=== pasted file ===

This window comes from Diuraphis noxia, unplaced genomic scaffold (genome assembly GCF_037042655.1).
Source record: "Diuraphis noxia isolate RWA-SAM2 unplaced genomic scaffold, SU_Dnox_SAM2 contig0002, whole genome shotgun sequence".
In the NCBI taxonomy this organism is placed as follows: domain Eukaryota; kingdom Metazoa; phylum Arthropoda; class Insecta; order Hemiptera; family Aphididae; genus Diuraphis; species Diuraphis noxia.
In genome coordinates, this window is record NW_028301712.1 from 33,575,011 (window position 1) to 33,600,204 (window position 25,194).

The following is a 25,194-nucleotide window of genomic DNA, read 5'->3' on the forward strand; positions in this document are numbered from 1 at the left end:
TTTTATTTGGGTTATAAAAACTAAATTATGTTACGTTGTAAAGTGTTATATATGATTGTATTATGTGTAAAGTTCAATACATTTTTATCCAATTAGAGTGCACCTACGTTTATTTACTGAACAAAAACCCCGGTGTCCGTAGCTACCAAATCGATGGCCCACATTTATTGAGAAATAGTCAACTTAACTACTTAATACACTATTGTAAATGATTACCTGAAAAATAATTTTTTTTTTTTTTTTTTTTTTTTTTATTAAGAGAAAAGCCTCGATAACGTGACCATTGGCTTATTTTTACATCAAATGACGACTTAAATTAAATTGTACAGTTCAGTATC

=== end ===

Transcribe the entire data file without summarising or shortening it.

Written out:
This window comes from Diuraphis noxia, unplaced genomic scaffold (genome assembly GCF_037042655.1).
Source record: "Diuraphis noxia isolate RWA-SAM2 unplaced genomic scaffold, SU_Dnox_SAM2 contig0002, whole genome shotgun sequence".
In the NCBI taxonomy this organism is placed as follows: domain Eukaryota; kingdom Metazoa; phylum Arthropoda; class Insecta; order Hemiptera; family Aphididae; genus Diuraphis; species Diuraphis noxia.
In genome coordinates, this window is record NW_028301712.1 from 33,575,011 (window position 1) to 33,600,204 (window position 25,194).

The following is a 25,194-nucleotide window of genomic DNA, read 5'->3' on the forward strand; positions in this document are numbered from 1 at the left end:
TTTTATTTGGGTTATAAAAACTAAATTATGTTACGTTGTAAAGTGTTATATATGATTGTATTATGTGTAAAGTTCAATACATTTTTATCCAATTAGAGTGCACCTACGTTTATTTACTGAACAAAAACCCCGGTGTCCGTAGCTACCAAATCGATGGCCCACATTTATTGAGAAATAGTCAACTTAACTACTTAATACACTATTGTAAATGATTACCTGAAAAATAATTTTTTTTTTTTTTTTTTTTTTTTTTATTAAGAGAAAAGCCTCGATAACGTGACCATTGGCTTATTTTTACATCAAATGACGACTTAAATTAAATTGTACAGTTCAGTATC